Mom's looking for summer activities for her 9 and 11 year-olds
Alternatives to Summer Camp
Reducing the Cost of Summer Camp
Summer Camp at Home
Send a Kid to Camp
Needs Ideas for Summer Activities
My boys that are ages 9 and 11 declared themselves "too old" for the town camps and kids sports programs of previous summers. The problem is that just "hanging out" becomes bickering and/or them wanting to spend money on every activity they can think up. Does anyone have ideas for me to keep my boys entertained and occupied for 10 weeks? Thanks!
Let Them Start a Summer Business
The 11-year-old can look into being a "CIT" (counselor in training) at his town camp. Counselors in Training get to spend their days doing lots of fun activities with campers while learning leadership skills, getting the taste of having a little authority, and often getting paid to do it!
The nine-year-old might enjoy volunteering at the ASPCA or another a local agency. Joining Boy Scouts to attend their overnight camps is also a low-cost option since the camps are subsidized. Or, together, both boys could start a home-based summer business like dog walking. Those kinds of activities teach kids a wide variety of skills while also earning income! When kids earn some of their own money, it really takes the pressure off of parents while kids end up becoming much more responsible about spending money!
JR in Houston
Teach Them to Cook
I work in a museum and we run some summer activities that are different and for older kids. Some even volunteer and work with the old guys in maintenance, which all boys seem to love. Also, my younger kids did summer theater in our area. This was not anything fancy, but they had a lot of fun. We also took different days picking and cooking dinner. You'll eat some unusual combinations, but it was fun and became useful in life. Lastly, my summer rule was that complaints were always followed by extra chores (bed stripping and toilet cleaning were the most effective and helpful). A good week is followed by a day at the public beach! As frustrating as they are, enjoy these years. Your boys will soon be working and off with their friends, and you will miss them terribly!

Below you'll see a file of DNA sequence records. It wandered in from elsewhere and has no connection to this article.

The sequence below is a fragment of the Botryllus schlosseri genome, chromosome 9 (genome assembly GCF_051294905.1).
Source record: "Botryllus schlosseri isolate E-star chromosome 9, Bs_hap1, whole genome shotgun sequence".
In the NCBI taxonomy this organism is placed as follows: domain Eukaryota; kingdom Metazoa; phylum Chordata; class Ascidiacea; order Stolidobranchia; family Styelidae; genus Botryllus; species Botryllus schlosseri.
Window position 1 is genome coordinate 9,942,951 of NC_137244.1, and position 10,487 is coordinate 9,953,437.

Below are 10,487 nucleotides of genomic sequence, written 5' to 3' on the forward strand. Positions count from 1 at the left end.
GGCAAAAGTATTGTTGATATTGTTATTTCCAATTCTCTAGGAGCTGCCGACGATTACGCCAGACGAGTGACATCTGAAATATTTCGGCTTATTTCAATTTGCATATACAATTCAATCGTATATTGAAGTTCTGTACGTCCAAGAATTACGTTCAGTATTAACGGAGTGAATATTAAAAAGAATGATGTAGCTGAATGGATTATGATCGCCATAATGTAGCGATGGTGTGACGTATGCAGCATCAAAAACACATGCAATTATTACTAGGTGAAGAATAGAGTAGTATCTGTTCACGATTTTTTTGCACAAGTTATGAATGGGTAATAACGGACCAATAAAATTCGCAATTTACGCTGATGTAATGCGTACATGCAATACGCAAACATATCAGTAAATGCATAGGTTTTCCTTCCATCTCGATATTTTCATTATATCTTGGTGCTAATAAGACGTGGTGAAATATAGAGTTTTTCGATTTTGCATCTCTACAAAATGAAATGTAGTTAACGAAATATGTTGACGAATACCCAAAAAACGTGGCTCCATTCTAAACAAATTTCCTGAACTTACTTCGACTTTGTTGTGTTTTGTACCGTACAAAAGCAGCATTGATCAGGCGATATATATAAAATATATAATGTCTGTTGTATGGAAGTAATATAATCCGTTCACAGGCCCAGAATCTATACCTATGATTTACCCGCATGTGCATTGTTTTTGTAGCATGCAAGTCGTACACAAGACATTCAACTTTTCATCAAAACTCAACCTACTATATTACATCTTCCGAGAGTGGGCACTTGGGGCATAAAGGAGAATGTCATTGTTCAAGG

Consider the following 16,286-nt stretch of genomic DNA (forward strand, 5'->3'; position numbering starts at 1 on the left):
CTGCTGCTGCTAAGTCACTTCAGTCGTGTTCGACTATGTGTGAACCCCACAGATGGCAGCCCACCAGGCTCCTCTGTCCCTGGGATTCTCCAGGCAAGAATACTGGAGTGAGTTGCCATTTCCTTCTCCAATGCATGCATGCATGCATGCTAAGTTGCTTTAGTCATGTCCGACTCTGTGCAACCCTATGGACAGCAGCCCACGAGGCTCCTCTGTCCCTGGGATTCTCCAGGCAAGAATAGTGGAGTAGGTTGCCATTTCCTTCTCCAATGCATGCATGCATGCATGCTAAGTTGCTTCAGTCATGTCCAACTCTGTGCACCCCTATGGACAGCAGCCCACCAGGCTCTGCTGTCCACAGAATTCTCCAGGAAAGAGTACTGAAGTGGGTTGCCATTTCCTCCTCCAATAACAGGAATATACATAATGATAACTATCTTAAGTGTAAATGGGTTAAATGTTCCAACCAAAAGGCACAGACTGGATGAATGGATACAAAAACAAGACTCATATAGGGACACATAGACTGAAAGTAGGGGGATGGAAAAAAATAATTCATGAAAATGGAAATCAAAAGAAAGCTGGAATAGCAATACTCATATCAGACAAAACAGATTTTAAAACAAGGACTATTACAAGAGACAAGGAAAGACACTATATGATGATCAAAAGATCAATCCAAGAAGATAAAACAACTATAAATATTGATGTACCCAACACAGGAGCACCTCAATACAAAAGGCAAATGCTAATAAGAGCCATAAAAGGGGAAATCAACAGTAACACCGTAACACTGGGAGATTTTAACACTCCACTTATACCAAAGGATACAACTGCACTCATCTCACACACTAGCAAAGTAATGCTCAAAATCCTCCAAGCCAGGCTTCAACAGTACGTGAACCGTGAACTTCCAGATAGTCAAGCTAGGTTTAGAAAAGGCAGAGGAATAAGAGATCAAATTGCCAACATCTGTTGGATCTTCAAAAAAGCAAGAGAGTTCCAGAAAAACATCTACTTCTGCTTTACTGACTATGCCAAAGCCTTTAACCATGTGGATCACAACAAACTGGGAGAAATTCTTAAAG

Your boys are old enough to be big help. Animal shelters, park districts and state parks can often use extra hands. You might be able to find an older individual that is having trouble keeping up with their yard and garden like they used to. Another possibility would be to volunteer with the programs they used to enjoy as junior counselors. Some towns have websites for non-profits to post their volunteering needs, which could be a resource for lots of local opportunities.
Set Some Structure
There are a lot of things that your boys can do to occupy their summer without breaking the bank.
First of all, most cities have low-cost and free summer activities. Make it their job to look through the paper to find any events coming up that they might be interested in.
Set some structure. If they tend to have trouble just playing and finding their own fun, sit down and brainstorm some ideas, including playing sports on their own, riding bikes in the park, playing video games, going for ice cream, having a picnic, visiting cheap movie matinees, and doing arts/crafts projects. Write each idea on a slip of paper or several slips of paper if it's a favorite activity that they'll want to repeat.
Separate into "Active" and "Indoor" jars or containers. Each day, except for days with specific activities already planned and scheduled, draw a slip from each jar, switching it out if weather or other issues make it undesirable that day. This ensures a variety of activities. Plus, it keeps them from playing XBox all day long.